15. You can cease your propaganda drive now, Kevin. I am quite satisfied that your one-sided and often highly repetitive contributions add nothing to the pool of reputable information on the subject — and yes, Tim Blair, Bolt, Miranda Devine and all the other right-wing hacks on this subject here in Oz are just that — hacks. I find them about as useful on climate science as the pages of Pravda were on the state of freedom in the USSR around 1950.

    It is pretty much now, except for propaganda intensification, as it was two years ago when David McKnight wrote Who is behind climate change deniers?

    …The chief scientist of New Zealand’s National Institute of Water and Atmospheric research, Dr Jim Salinger, knows all about misrepresentation. Two months ago, he was named by an Exxon-funded group, the Heartland Institute, as a scientist whose work undermined the theory that burning carbon was a cause of global warming.

    The Heartland Institute – essentially a free market lobby – emphasises that “the climate is always changing”. Salinger’s research studied variation in climate, so his research was enrolled in the denial campaign.

    Variations in the climate are normal, Salinger said, but this did not in any way weaken conclusions about the dangers of burning oil and coal. “Global warming is real,” he said, and demanded reference to his work be removed. The institute refused. The Heartland Institute received almost $800,000 from Exxon, according to Greenpeace’s research based on Exxon’s corporate giving disclosures.

    Another regular piece of evidence in the denial lobby’s PR campaign is the “Oregon Petition”. This urges the US Government to reject the Kyoto Protocol and claims there is “no convincing scientific evidence” for global warming. It is said to be signed by 31,000 graduates, most of whom appear to have nothing to do with climate science.

    The petition originated in 1998 with a scientist, Dr Frederick Seitz, who had been president of the US National Academy of Science in the 1960s (and a tobacco consultant in the 1970s). The petition was accompanied by a purported review of the science that was co-published by the George C. Marshall Institute. This institute received at least $715,000 from Exxon Mobil since 1998.

    Claims about the world cooling, not warming, are common in the world of deniers. Cardinal George Pell referred to this possibility recently.

    In his recent book Heat, George Monbiot gives the example of the TV presenter and botanist, David Bellamy, who is also a climate sceptic. He told the New Scientist in 2005 that most glaciers in the world are growing, not shrinking. He said his evidence came from the World Glacier Monitoring Service in Switzerland, a reputable body. When Monbiot checked the service they said that the Bellamy claim was “complete bullshit”. Glaciers are retreating.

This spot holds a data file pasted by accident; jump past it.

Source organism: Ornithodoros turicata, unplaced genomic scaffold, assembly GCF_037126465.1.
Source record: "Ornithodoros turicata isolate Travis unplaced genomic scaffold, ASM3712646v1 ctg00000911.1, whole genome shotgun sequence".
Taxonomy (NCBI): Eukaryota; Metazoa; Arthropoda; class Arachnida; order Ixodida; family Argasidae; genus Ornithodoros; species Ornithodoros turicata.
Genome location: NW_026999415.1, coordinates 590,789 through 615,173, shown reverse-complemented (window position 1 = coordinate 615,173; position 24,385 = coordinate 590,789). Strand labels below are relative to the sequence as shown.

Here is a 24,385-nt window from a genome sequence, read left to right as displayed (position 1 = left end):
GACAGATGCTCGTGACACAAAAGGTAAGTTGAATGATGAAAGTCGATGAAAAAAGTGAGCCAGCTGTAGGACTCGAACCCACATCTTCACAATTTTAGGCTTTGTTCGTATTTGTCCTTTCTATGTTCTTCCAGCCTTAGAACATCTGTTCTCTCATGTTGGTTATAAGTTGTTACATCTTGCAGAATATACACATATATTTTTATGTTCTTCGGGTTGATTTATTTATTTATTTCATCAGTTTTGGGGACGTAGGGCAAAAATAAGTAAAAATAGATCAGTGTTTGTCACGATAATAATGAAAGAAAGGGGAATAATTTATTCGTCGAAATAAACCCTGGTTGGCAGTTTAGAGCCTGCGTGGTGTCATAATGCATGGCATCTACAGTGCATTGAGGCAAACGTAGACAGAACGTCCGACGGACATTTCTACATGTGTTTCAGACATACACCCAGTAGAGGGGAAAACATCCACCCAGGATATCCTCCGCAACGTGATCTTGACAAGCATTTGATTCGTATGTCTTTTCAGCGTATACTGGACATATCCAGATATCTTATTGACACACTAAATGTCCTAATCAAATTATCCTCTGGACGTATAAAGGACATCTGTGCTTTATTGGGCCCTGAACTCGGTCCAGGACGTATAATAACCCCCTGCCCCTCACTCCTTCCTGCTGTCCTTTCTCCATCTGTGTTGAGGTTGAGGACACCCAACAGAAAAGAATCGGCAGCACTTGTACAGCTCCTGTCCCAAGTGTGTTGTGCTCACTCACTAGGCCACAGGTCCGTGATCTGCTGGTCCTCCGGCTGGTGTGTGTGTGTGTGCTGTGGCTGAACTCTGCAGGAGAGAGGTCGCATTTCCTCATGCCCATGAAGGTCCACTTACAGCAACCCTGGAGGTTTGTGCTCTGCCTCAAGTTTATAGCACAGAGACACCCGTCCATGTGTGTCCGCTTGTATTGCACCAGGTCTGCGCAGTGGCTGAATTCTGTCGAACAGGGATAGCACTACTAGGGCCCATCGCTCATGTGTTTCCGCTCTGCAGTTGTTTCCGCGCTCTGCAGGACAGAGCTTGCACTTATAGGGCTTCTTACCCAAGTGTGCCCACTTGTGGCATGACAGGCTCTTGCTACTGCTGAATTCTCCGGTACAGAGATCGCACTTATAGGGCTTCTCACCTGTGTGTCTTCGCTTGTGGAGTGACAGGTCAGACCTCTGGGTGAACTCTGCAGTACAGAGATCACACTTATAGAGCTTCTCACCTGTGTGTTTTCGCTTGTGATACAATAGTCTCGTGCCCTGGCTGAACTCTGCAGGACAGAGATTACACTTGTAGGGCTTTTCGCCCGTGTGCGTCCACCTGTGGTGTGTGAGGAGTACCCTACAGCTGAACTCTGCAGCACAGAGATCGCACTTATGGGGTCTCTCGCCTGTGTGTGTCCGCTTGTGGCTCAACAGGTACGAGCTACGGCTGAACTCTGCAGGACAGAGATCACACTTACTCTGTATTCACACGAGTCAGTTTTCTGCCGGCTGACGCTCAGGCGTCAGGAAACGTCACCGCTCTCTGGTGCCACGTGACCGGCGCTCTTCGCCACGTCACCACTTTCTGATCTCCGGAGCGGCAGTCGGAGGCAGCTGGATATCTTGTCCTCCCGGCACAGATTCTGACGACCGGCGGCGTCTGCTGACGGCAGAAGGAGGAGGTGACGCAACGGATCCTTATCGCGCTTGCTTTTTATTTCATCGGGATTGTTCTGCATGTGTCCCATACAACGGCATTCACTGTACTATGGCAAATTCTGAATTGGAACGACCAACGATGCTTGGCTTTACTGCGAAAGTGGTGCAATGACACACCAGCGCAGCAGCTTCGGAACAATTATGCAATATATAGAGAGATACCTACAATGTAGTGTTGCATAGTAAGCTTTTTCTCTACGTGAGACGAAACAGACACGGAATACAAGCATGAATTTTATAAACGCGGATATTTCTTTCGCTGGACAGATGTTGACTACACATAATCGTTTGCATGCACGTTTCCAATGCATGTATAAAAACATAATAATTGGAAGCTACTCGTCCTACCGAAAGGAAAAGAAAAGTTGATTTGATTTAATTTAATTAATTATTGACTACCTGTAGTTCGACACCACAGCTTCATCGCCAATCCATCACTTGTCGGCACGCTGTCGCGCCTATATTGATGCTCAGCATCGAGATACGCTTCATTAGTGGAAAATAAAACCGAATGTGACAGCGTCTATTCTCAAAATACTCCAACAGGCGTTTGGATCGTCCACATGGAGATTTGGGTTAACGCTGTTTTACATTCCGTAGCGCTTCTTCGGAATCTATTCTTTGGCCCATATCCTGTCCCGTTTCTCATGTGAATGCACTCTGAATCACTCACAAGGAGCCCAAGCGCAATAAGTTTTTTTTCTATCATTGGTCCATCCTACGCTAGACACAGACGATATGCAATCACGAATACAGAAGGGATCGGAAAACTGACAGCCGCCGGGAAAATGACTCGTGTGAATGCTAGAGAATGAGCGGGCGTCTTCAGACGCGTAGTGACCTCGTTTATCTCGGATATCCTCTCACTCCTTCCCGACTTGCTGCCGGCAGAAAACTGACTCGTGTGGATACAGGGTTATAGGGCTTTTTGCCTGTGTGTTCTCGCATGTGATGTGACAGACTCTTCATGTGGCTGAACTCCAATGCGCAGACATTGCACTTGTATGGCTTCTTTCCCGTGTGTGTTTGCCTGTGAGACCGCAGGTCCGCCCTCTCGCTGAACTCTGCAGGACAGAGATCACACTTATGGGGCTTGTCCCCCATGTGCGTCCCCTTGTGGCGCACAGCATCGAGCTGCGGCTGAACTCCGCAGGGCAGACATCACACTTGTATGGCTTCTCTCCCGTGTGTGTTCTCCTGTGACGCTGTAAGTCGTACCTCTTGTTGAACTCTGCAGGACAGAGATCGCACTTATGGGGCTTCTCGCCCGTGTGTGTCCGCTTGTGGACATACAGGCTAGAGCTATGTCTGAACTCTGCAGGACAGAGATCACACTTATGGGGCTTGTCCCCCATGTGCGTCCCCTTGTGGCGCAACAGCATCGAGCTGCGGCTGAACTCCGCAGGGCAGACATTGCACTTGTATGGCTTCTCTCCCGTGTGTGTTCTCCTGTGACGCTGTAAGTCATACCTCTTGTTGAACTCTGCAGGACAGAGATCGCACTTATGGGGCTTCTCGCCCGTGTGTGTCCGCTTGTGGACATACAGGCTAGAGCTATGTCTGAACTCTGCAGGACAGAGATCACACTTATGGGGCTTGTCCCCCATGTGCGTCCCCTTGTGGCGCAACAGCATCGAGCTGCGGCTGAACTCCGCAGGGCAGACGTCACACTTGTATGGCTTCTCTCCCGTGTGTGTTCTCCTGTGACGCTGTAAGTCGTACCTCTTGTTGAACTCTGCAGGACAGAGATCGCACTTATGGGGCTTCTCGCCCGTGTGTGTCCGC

In Australia, the main group that tries to undermine the science of global warming is the Lavoisier Group. It maintains a website with links to the Competitive Enterprise Institute (over $2 million from Exxon), Science and Environmental Policy Project ($20,000) and the Centre for the Study of Carbon Dioxide (at least $100,000).

    The Lavoisier group is certainly influential in the Federal Opposition. A senior figure in the group told Guy Pearse, author of High and Dry, a study of climate policy in Australia, that there “is an understanding in cabinet that all the science is crap”.

    But perhaps the oil companies’ PR campaign is not the main reason for the success of the climate change deniers. There are at least three others. First, the implications of the science are frightening. Shifting to renewable energy will be costly and disruptive. Second, doubt is an easy product to sell. Climate denial tells us what we all secretly want to hear. Third, science is portrayed by the free market right as a political “orthodoxy” rather than objective knowledge.

    The tide slowly turned on tobacco denial and the science was accepted in the end. But climate is different. There are no “smoke-free areas” on the planet. Climate denial may turn out to be the world’s most deadly PR campaign.

  16. I read an article today that said, “Temperatures are 6-10C below normal in much of South America.”

    Hmm, they should have said “Temperatures are 6-10C below normal in much of South America, providing more evidence of a lack of global warming.” You know, to weakly counter the weak arguments you keep showing as examples of AGW.

    Hah! You calling ME repetitive is hilarious. “blah blah blah global warming. Blah blah blah we’re all going to die. Blah blah blah UN and CRU can be trusted. Blah blah blah so you can’t trust deniers.” Sound familiar? That was me paraquoting every single one of your dozens of posts on the church of man-caused global warming.

    If you’re going to whine about a made up future disaster, Neil, at least don’t whine about the people trying to set you straight. I’m doing all of this for you. Because I care :). Also, I was wondering, where do I get my Exxon check that is given out to all non-believers in AGW? Do you have a phone number or something?

  17. Church of denial is your congregation, Kevin. That’s fine. but stop pretending that you go 1) politics and economics (AGW can’t be happening because it threatens my political beliefs) and 2) let’s diss all the scientists who see AGW as around 90% certain and back anyone, scientist or clown, whose readings are more politically acceptable.

    I will still follow the most respected scientists on this one. That is a rational, not a political, choice.

Comments are closed.